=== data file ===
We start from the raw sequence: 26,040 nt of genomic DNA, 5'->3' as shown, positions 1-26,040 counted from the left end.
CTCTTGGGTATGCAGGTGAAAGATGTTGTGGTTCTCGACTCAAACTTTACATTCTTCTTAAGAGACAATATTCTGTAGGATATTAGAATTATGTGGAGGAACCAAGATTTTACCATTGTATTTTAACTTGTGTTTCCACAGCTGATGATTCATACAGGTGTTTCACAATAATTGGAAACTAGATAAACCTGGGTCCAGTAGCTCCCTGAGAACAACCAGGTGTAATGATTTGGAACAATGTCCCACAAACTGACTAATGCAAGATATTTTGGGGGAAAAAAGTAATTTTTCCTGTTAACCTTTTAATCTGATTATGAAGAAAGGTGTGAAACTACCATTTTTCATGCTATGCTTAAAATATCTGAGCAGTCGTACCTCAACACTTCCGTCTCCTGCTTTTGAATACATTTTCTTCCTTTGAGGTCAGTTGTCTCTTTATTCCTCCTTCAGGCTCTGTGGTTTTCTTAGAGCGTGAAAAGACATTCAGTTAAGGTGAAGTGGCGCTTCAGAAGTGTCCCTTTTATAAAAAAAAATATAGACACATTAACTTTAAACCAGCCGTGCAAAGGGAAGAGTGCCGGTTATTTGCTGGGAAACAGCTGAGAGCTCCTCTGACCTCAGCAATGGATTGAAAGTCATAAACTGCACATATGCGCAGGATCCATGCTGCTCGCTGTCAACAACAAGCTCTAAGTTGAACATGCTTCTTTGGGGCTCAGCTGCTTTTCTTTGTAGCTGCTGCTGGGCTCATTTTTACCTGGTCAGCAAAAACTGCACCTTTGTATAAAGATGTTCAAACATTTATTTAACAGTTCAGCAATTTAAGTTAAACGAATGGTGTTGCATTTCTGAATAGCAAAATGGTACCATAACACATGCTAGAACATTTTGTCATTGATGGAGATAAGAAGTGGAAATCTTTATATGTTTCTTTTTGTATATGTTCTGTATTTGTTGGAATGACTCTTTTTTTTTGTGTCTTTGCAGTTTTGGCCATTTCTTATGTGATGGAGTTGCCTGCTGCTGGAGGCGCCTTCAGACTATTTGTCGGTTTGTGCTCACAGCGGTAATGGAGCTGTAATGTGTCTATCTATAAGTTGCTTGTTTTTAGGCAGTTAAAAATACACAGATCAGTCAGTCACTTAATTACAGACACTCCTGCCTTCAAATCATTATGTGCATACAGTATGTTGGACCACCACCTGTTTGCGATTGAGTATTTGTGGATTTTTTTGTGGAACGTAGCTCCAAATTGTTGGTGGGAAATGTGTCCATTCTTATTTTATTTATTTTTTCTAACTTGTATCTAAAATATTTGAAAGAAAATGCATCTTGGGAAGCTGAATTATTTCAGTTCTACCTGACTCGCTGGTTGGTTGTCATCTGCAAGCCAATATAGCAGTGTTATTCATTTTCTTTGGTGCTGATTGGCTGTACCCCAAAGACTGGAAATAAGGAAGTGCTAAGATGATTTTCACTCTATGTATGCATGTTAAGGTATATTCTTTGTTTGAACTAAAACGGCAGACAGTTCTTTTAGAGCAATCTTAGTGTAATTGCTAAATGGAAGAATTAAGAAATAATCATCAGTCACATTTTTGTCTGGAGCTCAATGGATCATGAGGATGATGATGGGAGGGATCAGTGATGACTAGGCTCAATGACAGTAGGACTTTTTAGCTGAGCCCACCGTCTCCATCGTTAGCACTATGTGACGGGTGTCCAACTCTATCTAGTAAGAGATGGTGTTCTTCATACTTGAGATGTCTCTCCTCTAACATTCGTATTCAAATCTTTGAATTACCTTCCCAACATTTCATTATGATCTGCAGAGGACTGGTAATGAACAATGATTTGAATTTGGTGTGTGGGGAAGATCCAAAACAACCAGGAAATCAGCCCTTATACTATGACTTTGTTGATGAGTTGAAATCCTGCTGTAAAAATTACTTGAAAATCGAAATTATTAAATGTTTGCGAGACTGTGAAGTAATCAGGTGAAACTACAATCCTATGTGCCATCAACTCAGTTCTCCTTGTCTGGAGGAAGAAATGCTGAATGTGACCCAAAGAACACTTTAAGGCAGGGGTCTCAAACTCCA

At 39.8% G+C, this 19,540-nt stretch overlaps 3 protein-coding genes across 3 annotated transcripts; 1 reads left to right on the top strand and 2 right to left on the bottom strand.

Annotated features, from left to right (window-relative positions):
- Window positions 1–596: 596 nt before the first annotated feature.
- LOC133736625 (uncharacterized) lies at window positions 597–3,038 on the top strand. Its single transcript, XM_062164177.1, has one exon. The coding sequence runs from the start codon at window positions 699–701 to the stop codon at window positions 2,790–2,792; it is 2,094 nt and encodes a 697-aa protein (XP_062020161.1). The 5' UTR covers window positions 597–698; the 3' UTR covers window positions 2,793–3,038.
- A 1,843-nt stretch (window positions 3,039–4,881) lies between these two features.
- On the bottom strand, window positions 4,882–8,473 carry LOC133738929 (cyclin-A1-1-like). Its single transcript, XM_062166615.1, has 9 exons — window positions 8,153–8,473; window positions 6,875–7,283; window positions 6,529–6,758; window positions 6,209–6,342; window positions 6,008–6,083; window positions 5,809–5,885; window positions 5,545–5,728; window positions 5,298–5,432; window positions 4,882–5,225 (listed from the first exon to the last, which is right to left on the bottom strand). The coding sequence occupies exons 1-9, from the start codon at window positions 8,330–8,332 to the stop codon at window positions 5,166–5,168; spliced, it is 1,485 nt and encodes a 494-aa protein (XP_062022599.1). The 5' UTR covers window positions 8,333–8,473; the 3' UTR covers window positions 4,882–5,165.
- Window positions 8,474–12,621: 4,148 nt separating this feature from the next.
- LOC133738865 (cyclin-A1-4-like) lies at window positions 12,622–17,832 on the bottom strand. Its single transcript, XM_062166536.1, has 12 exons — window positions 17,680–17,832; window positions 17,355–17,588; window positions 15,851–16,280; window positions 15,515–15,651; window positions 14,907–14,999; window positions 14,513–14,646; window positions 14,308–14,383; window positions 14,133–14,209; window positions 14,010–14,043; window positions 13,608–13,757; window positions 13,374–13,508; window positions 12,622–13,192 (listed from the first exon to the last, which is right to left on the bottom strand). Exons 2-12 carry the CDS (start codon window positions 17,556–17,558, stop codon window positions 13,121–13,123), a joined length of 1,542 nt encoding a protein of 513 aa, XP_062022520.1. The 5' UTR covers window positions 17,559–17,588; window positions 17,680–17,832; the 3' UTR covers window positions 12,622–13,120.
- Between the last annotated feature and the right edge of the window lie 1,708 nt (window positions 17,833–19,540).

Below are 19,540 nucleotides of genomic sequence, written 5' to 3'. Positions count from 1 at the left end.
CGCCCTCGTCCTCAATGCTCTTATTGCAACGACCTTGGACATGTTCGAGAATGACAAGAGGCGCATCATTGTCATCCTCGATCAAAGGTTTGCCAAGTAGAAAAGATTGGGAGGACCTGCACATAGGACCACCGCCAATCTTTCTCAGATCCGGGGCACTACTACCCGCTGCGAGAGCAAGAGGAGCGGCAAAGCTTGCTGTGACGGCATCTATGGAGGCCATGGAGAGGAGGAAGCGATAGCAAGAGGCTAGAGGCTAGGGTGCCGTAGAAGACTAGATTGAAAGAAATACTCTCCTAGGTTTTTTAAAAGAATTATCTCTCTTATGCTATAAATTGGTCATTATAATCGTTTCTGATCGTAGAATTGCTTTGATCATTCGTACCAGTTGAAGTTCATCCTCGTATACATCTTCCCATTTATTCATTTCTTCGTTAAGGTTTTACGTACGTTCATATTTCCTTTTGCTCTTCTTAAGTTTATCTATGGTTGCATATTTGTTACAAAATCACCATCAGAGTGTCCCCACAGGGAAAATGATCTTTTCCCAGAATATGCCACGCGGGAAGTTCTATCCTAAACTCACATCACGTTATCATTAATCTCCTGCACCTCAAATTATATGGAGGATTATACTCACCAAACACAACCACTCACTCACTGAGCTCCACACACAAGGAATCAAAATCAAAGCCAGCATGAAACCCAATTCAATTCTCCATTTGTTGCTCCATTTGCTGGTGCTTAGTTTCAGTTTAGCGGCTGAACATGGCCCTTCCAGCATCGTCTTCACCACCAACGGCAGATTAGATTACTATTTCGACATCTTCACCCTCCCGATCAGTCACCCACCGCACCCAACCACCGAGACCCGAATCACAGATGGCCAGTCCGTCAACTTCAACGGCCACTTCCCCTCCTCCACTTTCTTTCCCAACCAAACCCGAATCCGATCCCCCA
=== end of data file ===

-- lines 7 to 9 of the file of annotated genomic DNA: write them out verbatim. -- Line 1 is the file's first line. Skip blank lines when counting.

- A 1,843-nt stretch (window positions 3,039–4,881) lies between these two features.
- On the bottom strand, window positions 4,882–8,473 carry LOC133738929 (cyclin-A1-1-like). Its single transcript, XM_062166615.1, has 9 exons — window positions 8,153–8,473; window positions 6,875–7,283; window positions 6,529–6,758; window positions 6,209–6,342; window positions 6,008–6,083; window positions 5,809–5,885; window positions 5,545–5,728; window positions 5,298–5,432; window positions 4,882–5,225 (listed from the first exon to the last, which is right to left on the bottom strand). The coding sequence occupies exons 1-9, from the start codon at window positions 8,330–8,332 to the stop codon at window positions 5,166–5,168; spliced, it is 1,485 nt and encodes a 494-aa protein (XP_062022599.1). The 5' UTR covers window positions 8,333–8,473; the 3' UTR covers window positions 4,882–5,165.
- Window positions 8,474–12,621: 4,148 nt separating this feature from the next.